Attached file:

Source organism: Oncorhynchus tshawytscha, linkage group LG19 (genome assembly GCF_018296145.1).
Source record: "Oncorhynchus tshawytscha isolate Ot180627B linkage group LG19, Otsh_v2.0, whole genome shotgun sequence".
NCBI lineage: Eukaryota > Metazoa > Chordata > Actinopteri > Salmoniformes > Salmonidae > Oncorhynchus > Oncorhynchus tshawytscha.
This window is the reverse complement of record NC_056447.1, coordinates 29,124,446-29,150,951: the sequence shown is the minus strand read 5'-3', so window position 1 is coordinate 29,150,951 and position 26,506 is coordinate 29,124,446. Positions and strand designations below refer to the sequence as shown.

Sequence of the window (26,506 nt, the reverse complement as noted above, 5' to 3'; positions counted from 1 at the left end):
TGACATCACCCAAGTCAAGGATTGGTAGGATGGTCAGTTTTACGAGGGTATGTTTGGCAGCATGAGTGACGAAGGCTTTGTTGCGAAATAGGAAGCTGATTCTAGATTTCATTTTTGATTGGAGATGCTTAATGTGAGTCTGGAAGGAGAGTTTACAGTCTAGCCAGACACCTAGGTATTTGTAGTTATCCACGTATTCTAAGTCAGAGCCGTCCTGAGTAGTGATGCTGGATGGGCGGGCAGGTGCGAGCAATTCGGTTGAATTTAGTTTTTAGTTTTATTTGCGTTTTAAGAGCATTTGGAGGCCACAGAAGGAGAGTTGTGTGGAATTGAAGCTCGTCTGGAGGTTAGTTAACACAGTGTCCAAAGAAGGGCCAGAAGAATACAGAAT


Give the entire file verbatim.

Source organism: Oncorhynchus tshawytscha, linkage group LG19 (genome assembly GCF_018296145.1).
Source record: "Oncorhynchus tshawytscha isolate Ot180627B linkage group LG19, Otsh_v2.0, whole genome shotgun sequence".
NCBI lineage: Eukaryota > Metazoa > Chordata > Actinopteri > Salmoniformes > Salmonidae > Oncorhynchus > Oncorhynchus tshawytscha.
This window is the reverse complement of record NC_056447.1, coordinates 29,124,446-29,150,951: the sequence shown is the minus strand read 5'-3', so window position 1 is coordinate 29,150,951 and position 26,506 is coordinate 29,124,446. Positions and strand designations below refer to the sequence as shown.

Sequence of the window (26,506 nt, the reverse complement as noted above, 5' to 3'; positions counted from 1 at the left end):
TGACATCACCCAAGTCAAGGATTGGTAGGATGGTCAGTTTTACGAGGGTATGTTTGGCAGCATGAGTGACGAAGGCTTTGTTGCGAAATAGGAAGCTGATTCTAGATTTCATTTTTGATTGGAGATGCTTAATGTGAGTCTGGAAGGAGAGTTTACAGTCTAGCCAGACACCTAGGTATTTGTAGTTATCCACGTATTCTAAGTCAGAGCCGTCCTGAGTAGTGATGCTGGATGGGCGGGCAGGTGCGAGCAATTCGGTTGAATTTAGTTTTTAGTTTTATTTGCGTTTTAAGAGCATTTGGAGGCCACAGAAGGAGAGTTGTGTGGAATTGAAGCTCGTCTGGAGGTTAGTTAACACAGTGTCCAAAGAAGGGCCAGAAGAATACAGAAT